Clifton Collins Jr. and Molly Parker Have a Wonderful Rapport in “Jockey”.
The last time I saw Canadian Actress Molly Parker she was a last-minute replacement midwife and was being swept up, Tasmanian devil-like, into the 24-minute-long take at the beginning of “Pieces of a Woman”.
During that take, Parker’s midwife goes through a sea of emotions from:
- EVERYTHING IS UNDER CONTROL
- CAREFULLY DISGUISED CONCERN
- WE’VE GOT TO GET THE BABY OUT NOW
- ENORMOUS RELIEF
- OMG, SOMETHING IS SERIOUSLY WRONG HERE
and she gets it exactly right. For those twenty-four minutes, she embodies a healthcare professional.
In “Jockey“, she acts like she has been around horses her entire life. She plays Ruth, the horse trainer friend of Jackson (Clifton Collins Jr.) an aging jockey plagued by health problems (the movie opens with his doctor telling him you’ve got to stop now or else.) who wants to win just one last race.
Collins Jr. has been rightly praised for his performance. He is an excellent character actor whose face you recognize even though you may not know his name. And isn’t that the definition of a great character actor? You can see him as a carnival barker in “Nightmare Alley”, his typical small disposable role.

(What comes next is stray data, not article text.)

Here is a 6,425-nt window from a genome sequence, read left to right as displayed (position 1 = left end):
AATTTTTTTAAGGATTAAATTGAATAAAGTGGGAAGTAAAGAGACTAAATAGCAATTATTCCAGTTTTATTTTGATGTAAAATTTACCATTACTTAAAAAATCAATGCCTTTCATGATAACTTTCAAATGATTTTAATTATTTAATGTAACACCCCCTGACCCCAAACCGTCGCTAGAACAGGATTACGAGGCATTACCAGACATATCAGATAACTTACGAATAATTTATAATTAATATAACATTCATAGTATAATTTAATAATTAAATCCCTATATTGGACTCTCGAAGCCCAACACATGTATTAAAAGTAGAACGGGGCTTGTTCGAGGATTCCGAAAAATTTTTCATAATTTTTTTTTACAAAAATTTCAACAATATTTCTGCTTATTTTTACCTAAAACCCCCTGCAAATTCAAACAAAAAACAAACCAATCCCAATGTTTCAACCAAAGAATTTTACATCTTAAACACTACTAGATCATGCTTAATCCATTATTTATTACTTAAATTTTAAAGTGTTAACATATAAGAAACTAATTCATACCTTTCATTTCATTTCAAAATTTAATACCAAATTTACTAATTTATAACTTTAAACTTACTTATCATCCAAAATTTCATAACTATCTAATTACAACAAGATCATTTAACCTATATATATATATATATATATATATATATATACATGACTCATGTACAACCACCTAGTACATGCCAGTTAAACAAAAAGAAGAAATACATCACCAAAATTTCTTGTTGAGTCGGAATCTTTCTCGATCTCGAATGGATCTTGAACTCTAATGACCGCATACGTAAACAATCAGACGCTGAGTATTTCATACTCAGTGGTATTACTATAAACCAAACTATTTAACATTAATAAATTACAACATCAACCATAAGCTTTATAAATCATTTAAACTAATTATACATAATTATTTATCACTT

However, in this movie, all his best scenes are with Parker. They have a lovely rapport based on their shared love of horses, and when they get a little drunk and let their guard down, there is a suggestion that there might be something deeper or a history of something deeper between them
It was also during these scenes that I remembered where I had noticed (I mean noticed) Collins Jr. before playing accused murderer Perry Smith to Philip Seymour Hoffman’s Truman Capote in the 2005 movie “Capote”. Their scenes together were crucial in Hoffman’s Oscar win.
Elsewhere the film is more uneven though director Clint Bentley, whose father was a jockey, knows his way around a track and there is a good scene where the other jockeys (mostly real jockeys and some other non-professional actors) get together and talk about their lives and their endless series of injuries. Even a hackneyed subplot in which a newly arrived young jockey in the making may or may not be Jackson’s long-lost son gets by thanks to the expert performance of Moises Arias who is a few inches shorter than Collins Jr. and perfect jockey material.
So, even though we know that race will happen, there are many incidental pleasures along the way to make “Jockey” well worth seeing.